Botched Drug Raid Turns Into, Well, A Real Bust Tomato Seeds And Houseplants Found - Not Marijuana
A boarded-up basement window and a vicious-looking dog outside led deputies to what they thought would be a big marijuana bust.
But all the deputies found last week were tomato seeds and a halfdozen houseplants under a growlight.
“It’s kind of ridiculous,” homeowner Ken Olds said Wednesday. “You can go your whole life living by the law; then something like this happens to you.”
Court records showing why a judge had issued the warrant to search Olds’ home were sealed for a week in violation of state law.
“I guess you could say it was just a misunderstanding by those who were just trying to do their job,” Lincoln County Sheriff Dan Berry said Wednesday.
Olds, 29, and his wife, Karen, 36, both U.S. Army veterans, say the most serious offense they’ve committed is speeding.
“My last speeding ticket was back in 1983, on Christmas Eve, in Fort Rucker, Ala.,” said Karen Olds.
District Judge Jack Buck said he couldn’t recall why he had authorized the search.
A heavily edited version of the search warrant affidavit, released Wednesday, mentioned the boardedup basement windows and an informant, apparently a juvenile.
“I know what was used for probable cause to get the search warrant, and it was legitimate,” the sheriff said.
He said Ken and Karen Olds received an apology, but they said they couldn’t remember that.
Still fuming a week later, Karen Olds went to see an attorney Wednesday afternoon.
She was at her home at 301 Maxwell in Davenport about 8 a.m. on Feb. 15 when two deputies showed up at the front door.
“We’d sealed that door with plastic because of the cold weather, so I told them to go to the back door,” she said.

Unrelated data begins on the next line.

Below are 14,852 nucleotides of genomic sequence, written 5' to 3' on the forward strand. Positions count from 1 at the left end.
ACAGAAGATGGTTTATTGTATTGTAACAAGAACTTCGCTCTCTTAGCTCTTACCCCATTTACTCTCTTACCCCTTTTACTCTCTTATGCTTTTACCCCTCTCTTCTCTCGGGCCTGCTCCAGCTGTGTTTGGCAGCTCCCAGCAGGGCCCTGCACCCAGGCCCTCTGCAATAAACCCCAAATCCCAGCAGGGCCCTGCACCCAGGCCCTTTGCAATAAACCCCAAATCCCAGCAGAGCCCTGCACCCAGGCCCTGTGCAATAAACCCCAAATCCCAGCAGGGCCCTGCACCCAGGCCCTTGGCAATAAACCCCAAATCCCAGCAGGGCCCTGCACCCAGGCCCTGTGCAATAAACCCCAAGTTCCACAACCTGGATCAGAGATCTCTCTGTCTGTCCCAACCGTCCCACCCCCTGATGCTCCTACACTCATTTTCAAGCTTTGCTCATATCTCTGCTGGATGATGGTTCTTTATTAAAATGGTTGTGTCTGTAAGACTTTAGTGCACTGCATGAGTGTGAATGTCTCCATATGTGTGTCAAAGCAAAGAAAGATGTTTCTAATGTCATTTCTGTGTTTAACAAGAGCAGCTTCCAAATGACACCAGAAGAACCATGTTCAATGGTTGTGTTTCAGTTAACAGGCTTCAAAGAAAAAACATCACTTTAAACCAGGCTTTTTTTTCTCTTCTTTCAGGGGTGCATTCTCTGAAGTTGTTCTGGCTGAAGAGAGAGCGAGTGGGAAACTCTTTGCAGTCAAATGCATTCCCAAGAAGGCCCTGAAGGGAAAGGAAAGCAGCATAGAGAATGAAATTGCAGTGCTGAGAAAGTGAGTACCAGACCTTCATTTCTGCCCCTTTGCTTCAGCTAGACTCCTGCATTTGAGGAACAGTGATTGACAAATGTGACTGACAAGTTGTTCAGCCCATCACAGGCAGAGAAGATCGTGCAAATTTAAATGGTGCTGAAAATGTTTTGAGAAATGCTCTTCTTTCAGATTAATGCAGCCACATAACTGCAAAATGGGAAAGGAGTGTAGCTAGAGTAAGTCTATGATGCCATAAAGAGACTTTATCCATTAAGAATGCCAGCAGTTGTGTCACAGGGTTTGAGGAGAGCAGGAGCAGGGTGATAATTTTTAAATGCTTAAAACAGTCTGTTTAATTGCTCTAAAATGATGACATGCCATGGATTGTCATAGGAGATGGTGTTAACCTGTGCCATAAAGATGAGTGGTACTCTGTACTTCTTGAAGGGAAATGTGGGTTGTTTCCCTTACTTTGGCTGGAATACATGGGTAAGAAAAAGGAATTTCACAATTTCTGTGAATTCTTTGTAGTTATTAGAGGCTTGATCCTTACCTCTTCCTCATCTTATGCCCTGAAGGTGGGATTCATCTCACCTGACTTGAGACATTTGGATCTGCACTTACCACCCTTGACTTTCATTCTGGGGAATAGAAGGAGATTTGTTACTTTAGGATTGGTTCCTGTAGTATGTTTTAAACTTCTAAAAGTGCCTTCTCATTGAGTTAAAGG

The deputies said they wanted to come in the front door, and she obliged, fearing they might force their way in. She later saw two other deputies at the back door.
Her first fear, she recalled, was that her husband had been injured at work.
“When they said they had a search warrant, I said, `A search warrant for what?’ When they said it was to look for a marijuana-growing operation, I just laughed.”
A few minutes later, Ken Olds drove up. “With four cop cars around my house, I thought something awful had happened to my wife or kids,” he recalled.
Getting out of his car, Olds was greeted, he said, by a stern-looking deputy at the back door.
“He yelled at me, `Get your hands up in the air where I can see them,”’ Olds said. “Then this guy with a flakjacket and a shotgun had me spreadeagle up against my car.”
Olds and his wife were told to sit quietly at their kitchen table while deputies searched their house.
A half dozen deputies and Davenport police spent 30 minutes searching the home. They found nothing illegal.
The couple said the deputies told them the boarded-up basement windows and the “vicious” dog tied up outside had made authorities suspicious.
Ken Olds said the couple’s dog, a chow named Eddie, ran away when the deputies showed up. He later returned.
As for the window, “It’s a 1928 house, and this window leaks real bad,” he said. “That’s why it’s boarded-up.”
A piece of carpet covers another basement window.
Olds and his wife met while the two were in the Army.
They moved to the Spokane area in 1991 and bought their home in Davenport because real estate prices are lower there. They both work in Spokane, Ken Olds on a graveyard shift and his wife on a day shift.
Karen Olds said she just likes gardening and growing houseplants.
Ken Olds said that if his wife had taken to growing false azaleas, which resemble marijuana plants, “I’d probably have been taken to jail.”